Louis C.K. is now facing new allegations of sexual misconduct from no less than five different female comedians. Throughout the last several weeks of reports about powerful men, in Hollywood and elsewhere, committing acts of sexual harassment, abuse, and other misconduct towards women and in some cases men, C.K.'s name has frequently been brought up - due in no small part to previous allegations of sexual misconduct that have been levied against him (going back to 2012). The comedian/filmmaker has been asked about the subject in various interviews since then, while his protege-turned-enemy, Tig Notero, referenced them in a recent interview that made waves.
Earlier this week, there were rumblings that an expose of C.K. was on the way - and ahead of that, the premiere of C.K.'s new movie, I Love You Daddy, was cancelled, as was his scheduled appearance on The Late Show with Stephen Colbert, amid reports that the New York Times was preparing a piece about the comedian. Now, that piece has arrived.
The New York Times reports that five women have gone on the record with accusations against Louis C.K. The accusations date from 2002 to the years thereafter, and all of them are generally consistent - that the comedian masturbated or otherwise acted inappropriately in front of them without their consent. These accusations are similar to those made in a Gawker story years ago; C.K. did not comment for the article.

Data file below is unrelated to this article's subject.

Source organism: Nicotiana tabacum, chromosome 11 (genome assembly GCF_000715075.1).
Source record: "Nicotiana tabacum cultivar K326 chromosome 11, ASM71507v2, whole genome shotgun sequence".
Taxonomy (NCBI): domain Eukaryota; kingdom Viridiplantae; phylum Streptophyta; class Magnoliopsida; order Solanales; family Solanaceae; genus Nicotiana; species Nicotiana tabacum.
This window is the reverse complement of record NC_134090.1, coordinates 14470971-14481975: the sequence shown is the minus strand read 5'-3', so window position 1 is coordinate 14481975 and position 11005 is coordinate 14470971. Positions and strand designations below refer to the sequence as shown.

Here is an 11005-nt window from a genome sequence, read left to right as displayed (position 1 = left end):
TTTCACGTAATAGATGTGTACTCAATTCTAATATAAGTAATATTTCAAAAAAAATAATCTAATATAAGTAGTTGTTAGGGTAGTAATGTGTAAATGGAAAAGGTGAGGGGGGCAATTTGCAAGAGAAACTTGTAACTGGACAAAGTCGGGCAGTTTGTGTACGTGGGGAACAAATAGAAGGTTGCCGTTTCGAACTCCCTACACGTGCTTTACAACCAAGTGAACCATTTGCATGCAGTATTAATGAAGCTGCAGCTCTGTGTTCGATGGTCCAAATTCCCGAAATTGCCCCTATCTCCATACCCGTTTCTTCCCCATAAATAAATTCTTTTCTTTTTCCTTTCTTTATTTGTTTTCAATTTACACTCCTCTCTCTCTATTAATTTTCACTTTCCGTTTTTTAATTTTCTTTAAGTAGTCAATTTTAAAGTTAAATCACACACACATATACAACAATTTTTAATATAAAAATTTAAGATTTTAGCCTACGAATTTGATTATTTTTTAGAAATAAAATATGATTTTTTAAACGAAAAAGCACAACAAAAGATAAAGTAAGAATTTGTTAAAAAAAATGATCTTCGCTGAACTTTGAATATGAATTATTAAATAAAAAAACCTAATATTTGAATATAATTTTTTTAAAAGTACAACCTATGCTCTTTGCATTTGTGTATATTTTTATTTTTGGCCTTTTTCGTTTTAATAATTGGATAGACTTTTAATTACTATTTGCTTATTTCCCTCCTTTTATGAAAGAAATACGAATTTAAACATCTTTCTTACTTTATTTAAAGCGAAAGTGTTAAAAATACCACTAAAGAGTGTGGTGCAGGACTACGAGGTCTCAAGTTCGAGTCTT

The accusations come as C.K. was preparing I Love You, Daddy, a film he wrote, directed and starred in that, somewhat strangely, deals with the topic of a lecherous older filmmaker (played by John Malkovich) who the C.K. character worries is going to start dating his young daughter (Chloë Grace Moretz). The film, when it debuted to mixed reviews at the Toronto Film Festival in September, was seen by many as a reference to the career of Woody Allen, whom C.K. has acknowledged as an influence. What the accusations mean for that film, or other announced C.K. comedy, TV, or film projects, remains to be seen.
The C.K. situation is somewhat different from the many sexual harassment/assault stories that have made headlines of late. Unlike Harvey Weinstein, Brett Ratner, James Toback and/or many others whose longtime vile (and, in many cases, criminal) behavior is now in the spotlight, C.K. is known as something of a conscience of the comedy world - a man who may have dealt with his personal flaws in his comedy, but had a persona of likability and respectability.
However, it's important to remember that disappointed as C.K.'s fans may be about the news about him, those disappointed fans aren't the victims here, and the story isn't ultimately all about them.
Source: New York Times